Category Archives: Uncategorized

$200,000 A Night NYC Nightlife

Models & Bottles

I recently ran into this article on BloomBerg where the reader gets a sneak peek into New York’s “high-end nightlife.” The reader is introduced to a world of Amex Black Card concierge businesses, the clubs and promoters who facilitate it, and the clients who spend their hard earned dollars getting the most exclusive treatment available, if only for the night.

“A tall, angular sell-side banker named Richard orders a Parade, a train of seven sparkler-waving waitresses serving Dom Perignon in a just-for-you ritual. For a charged few minutes, all eyes are on him and his jubilant friends.”

“Nothing special, he’s just a typical Black Card concierge client. Say we do a billion deal. Three percent of that is 30 million dollars. Bottom line, a night out at $100,000 is just not relevant,” says Richard.”

What are your thoughts on this? Are you in fact one of the people spending your money on these services? Or have you witnessed them first hand?

Here’s the article:

http://www.bloomberg.com/news/2014-04-17/a-fun-night-out-for-under-200-000.html

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Investment Banks Lowering Hours – Genuine Change or Media Smoke Screen?

Ease Hours

The workload placed on Junior Analysts at the major Investment Banks (BB’s) has seen alot of attention lately, with banks promising to ease down on the workload and encourage weekends off. I ran into an interesting article today on The New York Times’ “DealBook”, titled Banks Ease Hours for Junior Staff, but Workload Stays Same where current Junior Analysts add their opinions.

“A number of young bankers say that while they can now enjoy a leisurely brunch or a binge of television watching on Saturdays, their overall workload has not changed noticeably. It just gets pushed to a different day.”

“If you have 80 hours of work to do in a week, you’re going to have 80 hours of work to do in a week, regardless of whether you’re working Saturdays or not,” said a junior banker at Deutsche Bank, who, like the others interviewed for this article, spoke on the condition of anonymity because he risked his job by talking to a reporter. “That work is going to be pushed to Sundays or Friday nights.”

What are you’re thoughts on this? Will the hours for Junior Analysts really change anytime soon?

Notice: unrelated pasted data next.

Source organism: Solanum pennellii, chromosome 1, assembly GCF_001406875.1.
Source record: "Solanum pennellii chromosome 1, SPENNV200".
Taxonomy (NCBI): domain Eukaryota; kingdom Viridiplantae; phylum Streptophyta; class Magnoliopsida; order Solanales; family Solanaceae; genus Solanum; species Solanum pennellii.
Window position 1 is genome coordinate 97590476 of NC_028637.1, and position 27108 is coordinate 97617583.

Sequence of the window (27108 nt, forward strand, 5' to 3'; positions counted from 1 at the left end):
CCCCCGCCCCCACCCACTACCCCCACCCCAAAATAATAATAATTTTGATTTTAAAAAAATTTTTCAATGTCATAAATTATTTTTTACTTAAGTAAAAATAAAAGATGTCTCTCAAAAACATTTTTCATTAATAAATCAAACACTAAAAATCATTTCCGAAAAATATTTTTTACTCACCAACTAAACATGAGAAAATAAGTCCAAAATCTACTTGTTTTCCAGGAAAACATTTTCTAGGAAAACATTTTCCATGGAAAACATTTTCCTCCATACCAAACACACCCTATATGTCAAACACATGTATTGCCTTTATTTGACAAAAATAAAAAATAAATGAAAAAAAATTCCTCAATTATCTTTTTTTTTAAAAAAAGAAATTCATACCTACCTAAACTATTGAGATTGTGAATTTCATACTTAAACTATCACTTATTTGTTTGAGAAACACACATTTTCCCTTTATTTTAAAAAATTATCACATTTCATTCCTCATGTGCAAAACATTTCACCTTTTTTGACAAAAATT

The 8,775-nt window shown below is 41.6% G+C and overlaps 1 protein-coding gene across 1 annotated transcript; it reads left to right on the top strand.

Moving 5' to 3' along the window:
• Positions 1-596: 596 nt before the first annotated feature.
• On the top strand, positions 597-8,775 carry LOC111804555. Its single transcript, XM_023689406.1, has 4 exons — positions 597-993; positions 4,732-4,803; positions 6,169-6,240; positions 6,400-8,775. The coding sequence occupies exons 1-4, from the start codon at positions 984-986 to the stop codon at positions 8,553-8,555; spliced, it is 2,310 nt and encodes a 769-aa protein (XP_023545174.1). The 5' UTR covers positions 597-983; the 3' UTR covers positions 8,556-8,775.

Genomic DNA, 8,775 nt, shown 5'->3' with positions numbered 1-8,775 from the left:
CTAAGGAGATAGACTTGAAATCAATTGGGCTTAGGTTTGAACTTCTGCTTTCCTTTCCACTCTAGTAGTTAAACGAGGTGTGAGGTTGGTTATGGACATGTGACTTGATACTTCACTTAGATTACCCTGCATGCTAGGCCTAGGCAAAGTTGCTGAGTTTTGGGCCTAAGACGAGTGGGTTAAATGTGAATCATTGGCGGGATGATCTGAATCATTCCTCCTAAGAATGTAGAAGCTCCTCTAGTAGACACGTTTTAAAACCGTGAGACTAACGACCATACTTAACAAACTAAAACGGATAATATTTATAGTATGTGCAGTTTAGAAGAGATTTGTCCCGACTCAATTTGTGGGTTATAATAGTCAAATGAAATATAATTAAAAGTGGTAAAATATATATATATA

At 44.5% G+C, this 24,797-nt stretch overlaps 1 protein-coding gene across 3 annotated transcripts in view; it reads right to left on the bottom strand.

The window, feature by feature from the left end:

Find the article here!

A Foreigner’s Perspective on Getting Adjusted to Living in the US – Funny

Image

I think that anyone from any part of the world can find a place here. You will never feel that as a foreigner that you won’t have access to the same opportunities that Americans do. (Visa issues are a nuisance sometimes, but if you play your cards right, that can be easily sorted). This is truly a country where hard work and smarts pay off. As they usually say here: God bless this great country.

A few pointers:

1. Get used to Fahrenheit, pounds, miles etc. (They don’t make any logical sense and are not based on decimal conversions)

2. Tipping: You are expected to tip here. Tip 15-20% depending on the service you receive. Must at restaurants. You should also tip cabbies, hairdressers…but not as much as you would in restaurants.

3. Depending on where you are in the country, don’t be surprised if random people smile at you or ask you how your day is going. Just smile. Americans are very friendly. None of this will happen if you come to NYC though. From the countries I have visited in Asia/Europe, Americans are the friendliest. This is not Europe – in general, people are warm and nice. Don’t be surprised if people strike up a conversation in public transportation and restaurants.

4. If Americans ask you “How are you?” or “How is your day going?” at the office, no one actually expects you to reply. It’s just a way of greeting people here.

5. Food: everything is so artificial and bad unless you go to a higher end market. Even Coke is made with high fructose corn syrup, not real sugar unlike the rest of the world. The chicken that you get in supermarkets is laden with chemicals, you can literally taste the chemicals. American chocolate (i.e Hersheys) to put it very kindly, is bad. Too much sugar in everything – and that is most probably HFCS.

6. No matter what you have heard about America in popular culture, Americans are very well mannered compared with the rest of the world. Don’t cut lines in this country, seriously! American drivers are also very well mannered and people follow the lanes etc. (Again you might find exceptions in places like NYC, but I feel like NYC isn’t a very good representation of this country) People will hold doors for you, and you are expected to do so as well.

7. Americans like their personal space. When you talk to people, maintain some distance. Same goes with personal issues. Don’t ask people about their personal issues and don’t tell people about your personal issues.

8. The food portions are HUGE here. You might find this shocking – I did too – but Americans take their leftovers home when they eat out in a restaurant. (Yuck!!!). A lot of people are fat and obese.

The full post can be found on the link below, and was originally created by Krypton on the WallStreetOasis forums:

http://www.wallstreetoasis.com/blog/a-foreigners-perspective-on-getting-adjusted-to-living-in-the-us

Finance Resume Template for College Students

Resume

By the good graces of the people behind WallStreetOasis.com confused college students out there has been offered this great finance resume template!

For those of you looking to make sure your CV format is clean and make sure that your finance resume is polished, this is a great sample resume you can now use.). We all know how competitive internship applications and summer analyst positions are nowadays, so I’m hoping this gives you an even bigger edge in recruiting.

The template can be found here:

WSO_Undergrad_Resume_Templatev6-11pt font (2)